Lithuanian grain farmers: stricter controls will not prevent Russian grain from entering Lithuania

Aušrys Macijauskas.

The chairman of the Association of Grain Growers, Aušrys Macijauskas, says that the introduction of stricter controls on grain from Russia is a good step, but it will not prevent all grain from entering Lithuania. It is necessary to control grain moving across the Lithuanian-Latvian border and to prohibit the import and transit of Russian grain, both in Lithuania and throughout the European Union (EU), he said.

„Stricter controls will not prevent Russian grain from entering Lithuania all the time, but it is better than nothing. The question remains whether the stricter controls will apply only to imported grain or also to Russian and Belarusian grain in transit through Lithuania. Given that more than 3 million tonnes of Russian grain are transported through Latvia per year, it is necessary to control grain moving across the Lithuanian-Latvian border, in particular to check its origin and quality," A. Macijauskas told Elta.

„It is obvious that Latvia is not able to control such a flow of grain, so all grain coming fromš Latvia should be considered as risky. We hope that the Lithuanian Seimas will adopt a law banning any movement of Russian grain, both import and transit, through the territory of Lithuania. The European Union should do the same," he noted.

At the time, Karolis &Scaronas, President of the Lithuanian Association of Cereal Processors and Traders, welcomed the move by the Ministry of Agriculture (MAF), describing it as a „clever way to stop the flow“.

„It must be stressed that we are talking about imports, not transit. Tightened inspections and quality testing are a really good thing," K. Šimas told LRT radio last week.

„The Išmanic& thing is that documents are taxed quite heavily, maybe €15–25 per tonne. For those šalims, that alone does not make it worthwhile for them to come to our šalis and other šalis. The increase in the cost of documents is quite išmanus, because a sample is taken for each vehicle“, – – – andšcinema it.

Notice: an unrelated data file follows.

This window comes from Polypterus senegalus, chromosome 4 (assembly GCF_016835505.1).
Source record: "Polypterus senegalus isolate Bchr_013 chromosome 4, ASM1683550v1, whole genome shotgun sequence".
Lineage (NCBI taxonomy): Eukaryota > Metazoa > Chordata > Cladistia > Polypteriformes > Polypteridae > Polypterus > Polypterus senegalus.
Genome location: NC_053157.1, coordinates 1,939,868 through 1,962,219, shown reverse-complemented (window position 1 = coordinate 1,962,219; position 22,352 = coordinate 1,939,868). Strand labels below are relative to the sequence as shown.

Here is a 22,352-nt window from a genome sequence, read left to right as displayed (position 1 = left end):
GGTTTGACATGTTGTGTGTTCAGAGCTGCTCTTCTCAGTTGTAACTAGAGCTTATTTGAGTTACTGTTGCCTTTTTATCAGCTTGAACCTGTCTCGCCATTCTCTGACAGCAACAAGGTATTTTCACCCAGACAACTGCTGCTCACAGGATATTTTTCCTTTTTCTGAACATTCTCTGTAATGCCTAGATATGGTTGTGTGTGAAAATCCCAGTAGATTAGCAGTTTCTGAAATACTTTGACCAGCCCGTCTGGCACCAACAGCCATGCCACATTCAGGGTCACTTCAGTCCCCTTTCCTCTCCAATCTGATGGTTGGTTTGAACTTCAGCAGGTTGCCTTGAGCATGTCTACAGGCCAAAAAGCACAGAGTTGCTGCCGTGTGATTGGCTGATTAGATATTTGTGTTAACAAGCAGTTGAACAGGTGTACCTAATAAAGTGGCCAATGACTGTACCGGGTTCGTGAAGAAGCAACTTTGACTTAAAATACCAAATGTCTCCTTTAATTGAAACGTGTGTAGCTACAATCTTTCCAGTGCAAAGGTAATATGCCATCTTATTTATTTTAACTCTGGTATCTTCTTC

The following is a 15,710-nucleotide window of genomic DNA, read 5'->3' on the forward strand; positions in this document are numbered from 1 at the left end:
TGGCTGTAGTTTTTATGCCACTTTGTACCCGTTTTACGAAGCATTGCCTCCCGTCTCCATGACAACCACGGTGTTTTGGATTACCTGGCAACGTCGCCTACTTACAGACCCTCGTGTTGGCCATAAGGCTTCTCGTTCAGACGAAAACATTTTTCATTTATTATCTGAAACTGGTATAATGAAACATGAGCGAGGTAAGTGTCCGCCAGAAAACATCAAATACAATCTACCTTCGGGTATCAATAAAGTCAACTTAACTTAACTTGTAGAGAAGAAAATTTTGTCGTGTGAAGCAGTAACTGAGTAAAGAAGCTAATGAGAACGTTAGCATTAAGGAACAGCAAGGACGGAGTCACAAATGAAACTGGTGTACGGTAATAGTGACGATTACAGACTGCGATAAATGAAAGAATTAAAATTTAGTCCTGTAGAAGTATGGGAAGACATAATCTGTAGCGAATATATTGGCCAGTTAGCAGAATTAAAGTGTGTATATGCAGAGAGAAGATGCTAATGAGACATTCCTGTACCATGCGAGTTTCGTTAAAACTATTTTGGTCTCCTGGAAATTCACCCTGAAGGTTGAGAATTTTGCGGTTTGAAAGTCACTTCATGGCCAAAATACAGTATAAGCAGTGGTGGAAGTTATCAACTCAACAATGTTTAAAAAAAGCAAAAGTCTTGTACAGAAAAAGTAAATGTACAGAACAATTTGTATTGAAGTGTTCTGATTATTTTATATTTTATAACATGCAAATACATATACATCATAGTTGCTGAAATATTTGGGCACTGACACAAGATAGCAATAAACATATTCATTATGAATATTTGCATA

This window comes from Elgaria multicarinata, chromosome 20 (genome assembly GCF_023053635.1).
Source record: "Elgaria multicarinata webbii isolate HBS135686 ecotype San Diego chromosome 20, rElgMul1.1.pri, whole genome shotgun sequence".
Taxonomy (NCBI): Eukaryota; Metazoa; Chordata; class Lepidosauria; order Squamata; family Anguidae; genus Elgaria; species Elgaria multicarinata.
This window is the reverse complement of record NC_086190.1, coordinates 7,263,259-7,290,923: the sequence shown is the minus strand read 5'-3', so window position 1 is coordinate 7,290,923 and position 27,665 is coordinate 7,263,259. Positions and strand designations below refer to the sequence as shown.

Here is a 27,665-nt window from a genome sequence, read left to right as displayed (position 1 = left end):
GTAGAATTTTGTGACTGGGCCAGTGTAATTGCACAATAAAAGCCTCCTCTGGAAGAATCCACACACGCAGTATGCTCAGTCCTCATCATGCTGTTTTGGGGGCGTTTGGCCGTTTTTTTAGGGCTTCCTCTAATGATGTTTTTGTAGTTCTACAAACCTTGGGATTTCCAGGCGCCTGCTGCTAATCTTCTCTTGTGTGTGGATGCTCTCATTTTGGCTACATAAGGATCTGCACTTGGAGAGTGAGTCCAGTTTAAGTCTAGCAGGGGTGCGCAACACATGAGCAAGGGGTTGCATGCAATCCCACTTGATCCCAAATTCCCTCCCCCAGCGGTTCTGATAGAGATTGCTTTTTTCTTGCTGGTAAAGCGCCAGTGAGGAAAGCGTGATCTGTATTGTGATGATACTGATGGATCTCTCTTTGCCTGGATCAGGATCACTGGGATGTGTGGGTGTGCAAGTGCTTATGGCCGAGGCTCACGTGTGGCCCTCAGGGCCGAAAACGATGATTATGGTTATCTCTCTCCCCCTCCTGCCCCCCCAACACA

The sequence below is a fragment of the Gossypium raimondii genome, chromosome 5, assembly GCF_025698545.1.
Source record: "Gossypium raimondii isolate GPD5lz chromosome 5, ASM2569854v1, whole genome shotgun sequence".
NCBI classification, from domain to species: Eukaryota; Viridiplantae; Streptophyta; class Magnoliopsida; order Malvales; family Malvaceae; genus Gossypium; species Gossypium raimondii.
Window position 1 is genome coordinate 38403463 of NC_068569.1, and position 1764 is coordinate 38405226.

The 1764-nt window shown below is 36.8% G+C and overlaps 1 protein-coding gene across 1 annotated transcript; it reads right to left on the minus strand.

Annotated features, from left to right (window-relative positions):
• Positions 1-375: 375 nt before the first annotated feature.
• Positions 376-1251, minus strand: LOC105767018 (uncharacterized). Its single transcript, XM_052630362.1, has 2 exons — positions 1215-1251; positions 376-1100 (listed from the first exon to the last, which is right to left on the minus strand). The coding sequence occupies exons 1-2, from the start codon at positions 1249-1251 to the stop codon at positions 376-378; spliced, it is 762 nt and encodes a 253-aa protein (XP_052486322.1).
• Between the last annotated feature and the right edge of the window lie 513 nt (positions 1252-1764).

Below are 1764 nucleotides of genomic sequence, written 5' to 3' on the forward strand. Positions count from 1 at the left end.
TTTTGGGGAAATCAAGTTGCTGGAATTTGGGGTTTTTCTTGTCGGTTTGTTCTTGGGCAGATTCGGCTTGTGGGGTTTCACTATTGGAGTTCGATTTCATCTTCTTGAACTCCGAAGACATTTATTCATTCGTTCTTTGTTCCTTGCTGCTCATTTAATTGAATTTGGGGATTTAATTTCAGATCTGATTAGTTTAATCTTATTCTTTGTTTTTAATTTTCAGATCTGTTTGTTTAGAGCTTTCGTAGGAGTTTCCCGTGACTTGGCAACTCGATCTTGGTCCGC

K. Šimas stresses that the bureaucratic restrictions imposed make it more difficult and expensive to import grain into Lithuania. The same approach could be used for the transit of produce, he said.

„Another good thing is that you can only enter a customs warehouse, in Lithuania I think only 5 customs warehouses have been approved, which is a very limited quantity and even after entering you can't load it, because the customs officer has to come and check the quality“, – said the head of the Association of Grain Processors and Traders.

„Bureaucratic restrictions make it more difficult, more expensive to import into Lithuania. (...) It would be welcome to do the same with transit, then maybe transit through our šalis would not go“, – he said.

Stricter controls on grain entering Lithuania from Russia and other high-risk countries started on Monday.

According to the Ministry of Agriculture, as of Monday, the inspection of absolutely all cereals and cereal products intended for foodstuffs imported from high-risk countries has been suspended, and samples are being taken from every wagon or vehicle of the imported products.

The introduction of stricter controls on grain quality is just one of the steps taken by the Ministry of Agriculture. In the near future, once the methodological requirements have been finalised, decisions will also be taken on checking the origin of grain transported through Lithuania.

The Ministry initiated the investigation after receiving information from the Ukrainian Minister of Agriculture about allegations that Russia is profiting from the transport of grain from the occupied Ukrainian territories to third countries.

The list of high-risk countries includes Russia, Belarus, Transnistria, which is not under the control of the Moldovan government, Crimea and other occupied territories of Ukraine, annexed by Russia, and the occupied regions of Abkhazia and Tskhinvali in Sakhartveland.

On Thursday, the State Food and Veterinary Service (SVVT) signed an order amending the rules on the state supervision of food grains of non-animal origin. The same measures will apply to food grains and their products as to feed grains and their products.